By Chris Lee
The Digital Economy Act has proven overwhelmingly unpopular with the UK digital media industry, prompting the development of websites enabling people to check whether their MP voted and how they voted. Its chief concerns include fears over the threat of broadband disconnection if their network is identified as having been used repeatedly to pirate copyrighted material. This could lead free wireless spots – such as cafes, libraries and universities – closing their networks down in case serial file sharers used their facilities to conduct their operations.
The British Recorded Music Industry (BPI) welcomed the passing of the Act, saying that it “will not eliminate all piracy, but [the Act] will go a long way towards reducing illegal freeloading and will help to build a more sustainable ecosystem for content on the Internet.”
While the real impact of the Act is several months off – comms regulator Ofcom now has to consult with Internet Service Providers (ISPs) over the Code of Practice – NMK’s Chris Lee caught up with a number of leading digital media practitioners to gauge their thoughts on the impact of the Act.
According to online consultant Ged Carroll of PR agency Ruder Finn, the Act is likely to encourage the technologically savvy to encrypt their connection and use a virtual private network (VPN) service.
“In Sweden where a similar law was brought in, Internet traffic dipped for a few months and then went back to its former levels – this time encrypted,” he said. “Illegal file-sharing is based on the nebulous suspicious activity which could be using Yousendit to send Granny a video of the kids’ birthday party or using a VPN tunnel to connect to the office or protect your privacy.”
But even if an infringement is cited, how can the powers that be enforce the Act? Will this force wireless hotspot providers to panic and shut down?
Sebastian Lahtinen is co-founder of independent broadband advice site, thinkbroadband.com. He told NMK that the problem with taking action following an infringement is in identifying the culprit.
“[There was] the argument was that no one could continue to provide free public Wi-Fi services, if they ended up being responsible for all the actions of their users. It would be a bit like making the local council responsible for burglaries on the basis that burglars would use the roads to travel to the scene of the crime,” he argued. “The government acknowledged the issues faced where free Internet access was provided, so we hope to see these being addressed in the regulations that still need to be written. This might mean some kind of registration and authentication for example, and consequently smaller hotspot operators deciding that it is simply too much effort, but we are certain free Wi-Fi will still be available in many locations.”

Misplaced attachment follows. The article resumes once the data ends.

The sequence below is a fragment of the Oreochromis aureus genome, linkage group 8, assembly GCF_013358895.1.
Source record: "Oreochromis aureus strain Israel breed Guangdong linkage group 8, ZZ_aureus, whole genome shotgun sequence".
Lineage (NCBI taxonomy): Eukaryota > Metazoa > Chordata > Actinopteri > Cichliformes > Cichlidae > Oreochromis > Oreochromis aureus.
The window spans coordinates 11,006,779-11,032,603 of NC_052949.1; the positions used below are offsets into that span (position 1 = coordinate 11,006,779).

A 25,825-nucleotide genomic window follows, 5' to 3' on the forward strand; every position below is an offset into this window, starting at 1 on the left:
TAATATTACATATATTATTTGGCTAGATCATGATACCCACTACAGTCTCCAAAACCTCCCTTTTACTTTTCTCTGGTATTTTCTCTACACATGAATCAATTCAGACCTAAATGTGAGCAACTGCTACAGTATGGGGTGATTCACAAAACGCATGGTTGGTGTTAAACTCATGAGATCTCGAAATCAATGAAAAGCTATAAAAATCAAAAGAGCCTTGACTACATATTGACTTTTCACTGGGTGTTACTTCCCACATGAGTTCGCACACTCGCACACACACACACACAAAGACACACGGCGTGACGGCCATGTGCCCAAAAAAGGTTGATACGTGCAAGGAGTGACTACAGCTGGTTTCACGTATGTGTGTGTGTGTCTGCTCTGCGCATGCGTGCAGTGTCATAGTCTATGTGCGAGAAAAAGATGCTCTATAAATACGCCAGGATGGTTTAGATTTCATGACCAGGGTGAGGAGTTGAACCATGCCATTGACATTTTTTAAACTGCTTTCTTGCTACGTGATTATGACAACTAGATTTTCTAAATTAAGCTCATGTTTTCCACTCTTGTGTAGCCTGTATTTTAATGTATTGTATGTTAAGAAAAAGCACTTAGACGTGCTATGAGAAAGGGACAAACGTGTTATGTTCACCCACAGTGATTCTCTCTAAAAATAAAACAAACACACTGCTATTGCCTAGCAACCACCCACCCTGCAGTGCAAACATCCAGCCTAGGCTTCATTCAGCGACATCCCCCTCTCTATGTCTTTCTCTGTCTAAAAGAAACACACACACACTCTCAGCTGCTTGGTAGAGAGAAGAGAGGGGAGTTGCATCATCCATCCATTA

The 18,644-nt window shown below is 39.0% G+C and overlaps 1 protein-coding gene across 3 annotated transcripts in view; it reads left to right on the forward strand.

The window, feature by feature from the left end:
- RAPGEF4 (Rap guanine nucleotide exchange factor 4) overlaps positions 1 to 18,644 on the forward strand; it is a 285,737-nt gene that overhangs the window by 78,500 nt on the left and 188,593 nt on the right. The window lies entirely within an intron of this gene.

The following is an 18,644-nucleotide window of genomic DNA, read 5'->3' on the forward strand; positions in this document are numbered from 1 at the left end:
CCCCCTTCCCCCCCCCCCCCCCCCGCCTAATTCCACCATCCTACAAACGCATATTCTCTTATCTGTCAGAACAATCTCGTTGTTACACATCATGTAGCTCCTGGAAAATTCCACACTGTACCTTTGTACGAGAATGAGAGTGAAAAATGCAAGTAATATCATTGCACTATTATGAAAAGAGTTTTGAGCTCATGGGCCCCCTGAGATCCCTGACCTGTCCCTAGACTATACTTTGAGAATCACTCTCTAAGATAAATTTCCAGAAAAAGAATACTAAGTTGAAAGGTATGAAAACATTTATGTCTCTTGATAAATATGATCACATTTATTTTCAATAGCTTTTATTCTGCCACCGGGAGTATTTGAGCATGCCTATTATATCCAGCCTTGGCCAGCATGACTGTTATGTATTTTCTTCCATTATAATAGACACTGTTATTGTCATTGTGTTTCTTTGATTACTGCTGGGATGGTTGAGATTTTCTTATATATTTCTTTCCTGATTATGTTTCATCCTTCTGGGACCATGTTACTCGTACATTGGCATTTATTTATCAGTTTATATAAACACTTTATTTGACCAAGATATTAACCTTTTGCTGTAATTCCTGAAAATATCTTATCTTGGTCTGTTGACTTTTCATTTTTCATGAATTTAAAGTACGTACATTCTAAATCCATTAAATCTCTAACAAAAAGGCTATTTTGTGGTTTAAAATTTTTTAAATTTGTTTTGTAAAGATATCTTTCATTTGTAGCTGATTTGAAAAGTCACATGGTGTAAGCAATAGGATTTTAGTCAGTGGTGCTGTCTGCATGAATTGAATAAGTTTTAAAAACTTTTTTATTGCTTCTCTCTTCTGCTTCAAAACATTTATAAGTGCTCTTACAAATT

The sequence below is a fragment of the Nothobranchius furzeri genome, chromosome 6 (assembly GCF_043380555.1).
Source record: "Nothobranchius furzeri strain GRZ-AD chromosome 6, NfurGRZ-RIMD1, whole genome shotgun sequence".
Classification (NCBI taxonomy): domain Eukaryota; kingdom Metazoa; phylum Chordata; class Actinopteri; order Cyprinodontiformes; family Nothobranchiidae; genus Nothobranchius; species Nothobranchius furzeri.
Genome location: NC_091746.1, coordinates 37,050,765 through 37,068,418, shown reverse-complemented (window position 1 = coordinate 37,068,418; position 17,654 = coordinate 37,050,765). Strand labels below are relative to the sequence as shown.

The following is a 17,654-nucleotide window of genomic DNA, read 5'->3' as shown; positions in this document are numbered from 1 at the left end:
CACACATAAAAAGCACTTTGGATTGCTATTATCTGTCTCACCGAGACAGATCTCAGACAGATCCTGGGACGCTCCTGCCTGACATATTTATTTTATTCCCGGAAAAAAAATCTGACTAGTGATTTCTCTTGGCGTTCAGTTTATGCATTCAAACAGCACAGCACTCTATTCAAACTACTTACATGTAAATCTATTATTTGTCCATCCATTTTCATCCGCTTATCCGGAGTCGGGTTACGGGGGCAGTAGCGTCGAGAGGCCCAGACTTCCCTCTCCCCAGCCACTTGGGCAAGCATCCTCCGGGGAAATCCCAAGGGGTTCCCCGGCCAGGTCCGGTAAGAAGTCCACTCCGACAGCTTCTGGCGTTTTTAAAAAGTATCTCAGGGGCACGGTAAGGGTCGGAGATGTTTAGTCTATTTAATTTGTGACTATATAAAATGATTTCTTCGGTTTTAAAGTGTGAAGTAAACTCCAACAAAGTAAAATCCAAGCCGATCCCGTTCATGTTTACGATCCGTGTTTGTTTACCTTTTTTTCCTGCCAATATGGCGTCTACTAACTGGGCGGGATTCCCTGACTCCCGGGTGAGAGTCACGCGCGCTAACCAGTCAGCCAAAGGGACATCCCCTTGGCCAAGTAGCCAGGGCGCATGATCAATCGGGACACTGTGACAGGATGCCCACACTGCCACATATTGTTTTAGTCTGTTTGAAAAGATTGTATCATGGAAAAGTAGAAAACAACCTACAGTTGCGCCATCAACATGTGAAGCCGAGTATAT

The bottom line
Paul Dawson, Experience Director at EMC Consulting, was an active lobbyist against the Act. The fundamental issue he has with the Digital Economy Act is that he believes the copyright mechanisms it seeks to protect are rapidly becoming immaterial to the way people actually consume media.
“Much of the Act is aimed at protecting rights that have historically been known as ‘Mechanical Copyright’ because they protected a physical medium from being copied – such as, taping an LP,” he told NMK. “This notion of a ‘mechanical medium’ simply cannot be applied to the digital environment in a practical way. Downloading a digital file – i.e. the physical medium – doesn’t really matter, it’s how often you play it and to whom that should determine what you pay for it.”
Dawson argued that to move away from these long-standing concepts requires a huge re-think by the rights industries of the models they use to “give artists their rightful share of the pie”.
Dawson said that the government and record labels are looking to criminalise businesses because they may unwillingly be complicit in the illegal activities of others.
“Prosecuting a Wi-Fi service provider because someone has used their network to download illegal material will simply result in them closing the service down,” he concluded. “And if one of the objectives of the Digital Economy Act is to bring Internet connectivity to the masses, then this will damage the chance of freely available connectivity rather than enhance it.”